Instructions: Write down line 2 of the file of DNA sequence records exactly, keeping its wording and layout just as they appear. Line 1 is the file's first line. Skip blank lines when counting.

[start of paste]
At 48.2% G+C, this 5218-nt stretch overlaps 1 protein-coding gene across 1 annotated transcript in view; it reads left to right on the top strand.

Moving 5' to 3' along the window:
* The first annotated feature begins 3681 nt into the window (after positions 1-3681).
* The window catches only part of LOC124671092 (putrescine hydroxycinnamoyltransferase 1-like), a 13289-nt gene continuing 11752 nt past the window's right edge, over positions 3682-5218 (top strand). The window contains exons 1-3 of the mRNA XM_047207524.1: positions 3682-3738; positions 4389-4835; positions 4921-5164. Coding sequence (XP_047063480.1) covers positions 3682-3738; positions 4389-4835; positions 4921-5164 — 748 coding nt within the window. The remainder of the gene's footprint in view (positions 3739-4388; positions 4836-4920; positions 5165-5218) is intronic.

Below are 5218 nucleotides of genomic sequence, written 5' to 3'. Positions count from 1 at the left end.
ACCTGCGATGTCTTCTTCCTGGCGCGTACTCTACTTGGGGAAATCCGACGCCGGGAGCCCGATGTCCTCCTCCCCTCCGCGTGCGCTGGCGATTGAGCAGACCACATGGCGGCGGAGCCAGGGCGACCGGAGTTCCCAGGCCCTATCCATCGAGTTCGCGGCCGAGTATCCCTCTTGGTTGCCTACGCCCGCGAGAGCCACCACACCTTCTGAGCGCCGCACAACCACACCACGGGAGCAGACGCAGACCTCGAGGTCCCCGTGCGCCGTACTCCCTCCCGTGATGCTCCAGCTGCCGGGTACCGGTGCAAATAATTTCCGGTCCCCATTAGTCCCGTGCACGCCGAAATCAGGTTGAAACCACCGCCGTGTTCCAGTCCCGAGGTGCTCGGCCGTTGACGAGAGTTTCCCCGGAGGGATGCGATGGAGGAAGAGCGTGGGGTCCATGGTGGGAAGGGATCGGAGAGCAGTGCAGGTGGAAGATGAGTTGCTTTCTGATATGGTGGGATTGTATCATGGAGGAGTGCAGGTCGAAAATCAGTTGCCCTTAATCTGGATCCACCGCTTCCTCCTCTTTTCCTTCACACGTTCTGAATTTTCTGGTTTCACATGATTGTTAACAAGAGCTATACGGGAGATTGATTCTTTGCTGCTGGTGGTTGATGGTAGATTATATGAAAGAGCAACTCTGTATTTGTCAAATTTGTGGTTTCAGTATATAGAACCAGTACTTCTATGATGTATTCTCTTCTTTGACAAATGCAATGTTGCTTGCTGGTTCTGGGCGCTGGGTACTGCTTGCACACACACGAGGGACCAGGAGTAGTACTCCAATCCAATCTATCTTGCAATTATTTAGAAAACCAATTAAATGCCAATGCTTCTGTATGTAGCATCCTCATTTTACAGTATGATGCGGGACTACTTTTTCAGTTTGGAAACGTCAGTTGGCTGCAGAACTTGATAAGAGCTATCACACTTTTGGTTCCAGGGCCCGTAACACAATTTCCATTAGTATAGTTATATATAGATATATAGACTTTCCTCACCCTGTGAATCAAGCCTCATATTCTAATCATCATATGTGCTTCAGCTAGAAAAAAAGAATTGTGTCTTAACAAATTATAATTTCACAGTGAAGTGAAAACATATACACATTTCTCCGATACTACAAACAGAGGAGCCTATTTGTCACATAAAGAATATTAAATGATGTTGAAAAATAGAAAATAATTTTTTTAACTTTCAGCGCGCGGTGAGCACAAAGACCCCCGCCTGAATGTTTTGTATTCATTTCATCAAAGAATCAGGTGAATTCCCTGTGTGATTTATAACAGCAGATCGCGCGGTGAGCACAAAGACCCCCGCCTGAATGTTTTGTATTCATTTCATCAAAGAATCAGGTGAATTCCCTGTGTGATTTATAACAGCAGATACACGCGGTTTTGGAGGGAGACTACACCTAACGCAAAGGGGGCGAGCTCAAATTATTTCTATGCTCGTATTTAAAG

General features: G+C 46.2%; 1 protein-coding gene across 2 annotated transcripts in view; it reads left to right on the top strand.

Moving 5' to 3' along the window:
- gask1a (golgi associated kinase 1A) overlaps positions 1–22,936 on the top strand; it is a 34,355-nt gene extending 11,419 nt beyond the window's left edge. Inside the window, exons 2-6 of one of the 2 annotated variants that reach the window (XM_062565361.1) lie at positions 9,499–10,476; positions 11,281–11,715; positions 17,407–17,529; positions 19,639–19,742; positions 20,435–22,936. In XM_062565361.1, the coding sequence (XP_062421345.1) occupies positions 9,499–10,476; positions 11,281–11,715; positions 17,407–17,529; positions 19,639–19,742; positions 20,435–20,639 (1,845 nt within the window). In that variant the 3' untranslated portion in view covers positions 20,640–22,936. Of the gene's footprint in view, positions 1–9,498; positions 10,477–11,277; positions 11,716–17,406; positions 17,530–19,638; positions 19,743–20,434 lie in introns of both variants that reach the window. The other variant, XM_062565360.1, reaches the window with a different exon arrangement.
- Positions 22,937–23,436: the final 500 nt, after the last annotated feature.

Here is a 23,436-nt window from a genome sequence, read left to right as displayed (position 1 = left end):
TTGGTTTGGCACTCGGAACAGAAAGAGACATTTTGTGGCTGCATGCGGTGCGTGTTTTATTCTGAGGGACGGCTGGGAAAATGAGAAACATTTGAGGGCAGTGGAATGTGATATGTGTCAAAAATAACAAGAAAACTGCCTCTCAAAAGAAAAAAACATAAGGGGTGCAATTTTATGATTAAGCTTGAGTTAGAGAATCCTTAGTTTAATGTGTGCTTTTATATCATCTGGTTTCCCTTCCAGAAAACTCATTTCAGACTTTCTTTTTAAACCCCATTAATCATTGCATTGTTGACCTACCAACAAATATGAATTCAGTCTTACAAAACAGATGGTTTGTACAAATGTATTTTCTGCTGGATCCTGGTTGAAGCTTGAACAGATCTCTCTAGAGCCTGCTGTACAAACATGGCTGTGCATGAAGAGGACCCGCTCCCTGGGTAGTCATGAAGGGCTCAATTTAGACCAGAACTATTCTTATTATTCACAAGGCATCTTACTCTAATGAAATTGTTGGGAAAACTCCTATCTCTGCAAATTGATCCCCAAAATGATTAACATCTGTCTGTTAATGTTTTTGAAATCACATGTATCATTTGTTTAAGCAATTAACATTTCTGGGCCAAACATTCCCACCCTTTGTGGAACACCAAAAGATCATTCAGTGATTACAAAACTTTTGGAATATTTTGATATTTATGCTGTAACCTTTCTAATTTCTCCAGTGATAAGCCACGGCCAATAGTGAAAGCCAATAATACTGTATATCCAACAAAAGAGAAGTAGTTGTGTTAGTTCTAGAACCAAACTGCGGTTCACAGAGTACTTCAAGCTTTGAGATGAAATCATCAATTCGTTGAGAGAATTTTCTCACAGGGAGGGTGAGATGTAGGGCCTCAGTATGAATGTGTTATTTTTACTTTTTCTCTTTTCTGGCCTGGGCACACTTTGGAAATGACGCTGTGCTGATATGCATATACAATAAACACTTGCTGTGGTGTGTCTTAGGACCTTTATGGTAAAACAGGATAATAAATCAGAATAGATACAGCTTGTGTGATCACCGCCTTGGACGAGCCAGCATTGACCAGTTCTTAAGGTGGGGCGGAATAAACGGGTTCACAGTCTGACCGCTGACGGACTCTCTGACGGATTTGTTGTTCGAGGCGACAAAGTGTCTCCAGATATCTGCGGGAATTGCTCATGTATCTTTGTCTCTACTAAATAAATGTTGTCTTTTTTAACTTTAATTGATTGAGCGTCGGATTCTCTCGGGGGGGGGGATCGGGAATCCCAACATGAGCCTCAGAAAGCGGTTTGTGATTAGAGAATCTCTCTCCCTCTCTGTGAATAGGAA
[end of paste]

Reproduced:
Moving 5' to 3' along the window: